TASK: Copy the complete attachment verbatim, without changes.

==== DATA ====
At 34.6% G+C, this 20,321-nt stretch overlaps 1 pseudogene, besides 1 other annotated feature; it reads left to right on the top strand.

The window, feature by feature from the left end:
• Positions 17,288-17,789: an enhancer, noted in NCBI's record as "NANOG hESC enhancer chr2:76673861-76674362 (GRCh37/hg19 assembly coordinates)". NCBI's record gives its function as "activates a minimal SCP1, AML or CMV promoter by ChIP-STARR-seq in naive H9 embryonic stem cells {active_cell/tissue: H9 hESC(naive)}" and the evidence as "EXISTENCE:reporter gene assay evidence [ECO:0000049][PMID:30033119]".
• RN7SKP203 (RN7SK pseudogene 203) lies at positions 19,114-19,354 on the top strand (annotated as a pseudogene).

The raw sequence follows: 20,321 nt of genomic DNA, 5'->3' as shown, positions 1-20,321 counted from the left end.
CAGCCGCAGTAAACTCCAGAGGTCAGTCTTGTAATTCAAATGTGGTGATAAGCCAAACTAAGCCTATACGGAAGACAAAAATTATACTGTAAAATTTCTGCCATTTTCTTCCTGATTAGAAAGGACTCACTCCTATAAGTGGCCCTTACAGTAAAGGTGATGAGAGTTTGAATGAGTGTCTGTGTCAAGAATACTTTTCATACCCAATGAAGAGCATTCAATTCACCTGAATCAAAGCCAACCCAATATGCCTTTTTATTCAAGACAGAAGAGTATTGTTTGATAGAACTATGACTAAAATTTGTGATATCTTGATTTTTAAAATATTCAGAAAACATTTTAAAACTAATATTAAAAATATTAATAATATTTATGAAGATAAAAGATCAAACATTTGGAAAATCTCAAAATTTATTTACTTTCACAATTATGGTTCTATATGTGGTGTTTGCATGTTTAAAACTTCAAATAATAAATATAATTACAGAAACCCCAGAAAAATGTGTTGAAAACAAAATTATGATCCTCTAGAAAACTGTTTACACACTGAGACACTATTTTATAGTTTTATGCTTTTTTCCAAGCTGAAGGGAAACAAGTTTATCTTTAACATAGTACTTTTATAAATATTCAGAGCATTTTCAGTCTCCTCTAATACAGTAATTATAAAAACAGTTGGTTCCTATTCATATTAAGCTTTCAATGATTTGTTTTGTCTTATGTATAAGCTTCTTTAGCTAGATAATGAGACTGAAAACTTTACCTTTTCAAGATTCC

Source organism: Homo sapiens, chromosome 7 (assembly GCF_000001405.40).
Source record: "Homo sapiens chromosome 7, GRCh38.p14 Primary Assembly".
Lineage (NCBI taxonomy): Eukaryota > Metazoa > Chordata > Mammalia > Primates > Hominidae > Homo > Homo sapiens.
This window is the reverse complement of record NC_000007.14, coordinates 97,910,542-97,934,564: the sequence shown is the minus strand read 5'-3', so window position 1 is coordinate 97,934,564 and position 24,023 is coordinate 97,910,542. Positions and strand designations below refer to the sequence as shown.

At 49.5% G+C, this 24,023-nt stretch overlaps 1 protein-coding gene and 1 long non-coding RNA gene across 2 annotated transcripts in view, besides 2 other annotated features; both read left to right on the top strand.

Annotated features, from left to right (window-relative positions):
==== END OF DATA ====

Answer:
At 34.6% G+C, this 20,321-nt stretch overlaps 1 pseudogene, besides 1 other annotated feature; it reads left to right on the top strand.

The window, feature by feature from the left end:
• Positions 17,288-17,789: an enhancer, noted in NCBI's record as "NANOG hESC enhancer chr2:76673861-76674362 (GRCh37/hg19 assembly coordinates)". NCBI's record gives its function as "activates a minimal SCP1, AML or CMV promoter by ChIP-STARR-seq in naive H9 embryonic stem cells {active_cell/tissue: H9 hESC(naive)}" and the evidence as "EXISTENCE:reporter gene assay evidence [ECO:0000049][PMID:30033119]".
• RN7SKP203 (RN7SK pseudogene 203) lies at positions 19,114-19,354 on the top strand (annotated as a pseudogene).

The raw sequence follows: 20,321 nt of genomic DNA, 5'->3' as shown, positions 1-20,321 counted from the left end.
CAGCCGCAGTAAACTCCAGAGGTCAGTCTTGTAATTCAAATGTGGTGATAAGCCAAACTAAGCCTATACGGAAGACAAAAATTATACTGTAAAATTTCTGCCATTTTCTTCCTGATTAGAAAGGACTCACTCCTATAAGTGGCCCTTACAGTAAAGGTGATGAGAGTTTGAATGAGTGTCTGTGTCAAGAATACTTTTCATACCCAATGAAGAGCATTCAATTCACCTGAATCAAAGCCAACCCAATATGCCTTTTTATTCAAGACAGAAGAGTATTGTTTGATAGAACTATGACTAAAATTTGTGATATCTTGATTTTTAAAATATTCAGAAAACATTTTAAAACTAATATTAAAAATATTAATAATATTTATGAAGATAAAAGATCAAACATTTGGAAAATCTCAAAATTTATTTACTTTCACAATTATGGTTCTATATGTGGTGTTTGCATGTTTAAAACTTCAAATAATAAATATAATTACAGAAACCCCAGAAAAATGTGTTGAAAACAAAATTATGATCCTCTAGAAAACTGTTTACACACTGAGACACTATTTTATAGTTTTATGCTTTTTTCCAAGCTGAAGGGAAACAAGTTTATCTTTAACATAGTACTTTTATAAATATTCAGAGCATTTTCAGTCTCCTCTAATACAGTAATTATAAAAACAGTTGGTTCCTATTCATATTAAGCTTTCAATGATTTGTTTTGTCTTATGTATAAGCTTCTTTAGCTAGATAATGAGACTGAAAACTTTACCTTTTCAAGATTCC

Source organism: Homo sapiens, chromosome 7 (assembly GCF_000001405.40).
Source record: "Homo sapiens chromosome 7, GRCh38.p14 Primary Assembly".
Lineage (NCBI taxonomy): Eukaryota > Metazoa > Chordata > Mammalia > Primates > Hominidae > Homo > Homo sapiens.
This window is the reverse complement of record NC_000007.14, coordinates 97,910,542-97,934,564: the sequence shown is the minus strand read 5'-3', so window position 1 is coordinate 97,934,564 and position 24,023 is coordinate 97,910,542. Positions and strand designations below refer to the sequence as shown.

At 49.5% G+C, this 24,023-nt stretch overlaps 1 protein-coding gene and 1 long non-coding RNA gene across 2 annotated transcripts in view, besides 2 other annotated features; both read left to right on the top strand.

Annotated features, from left to right (window-relative positions):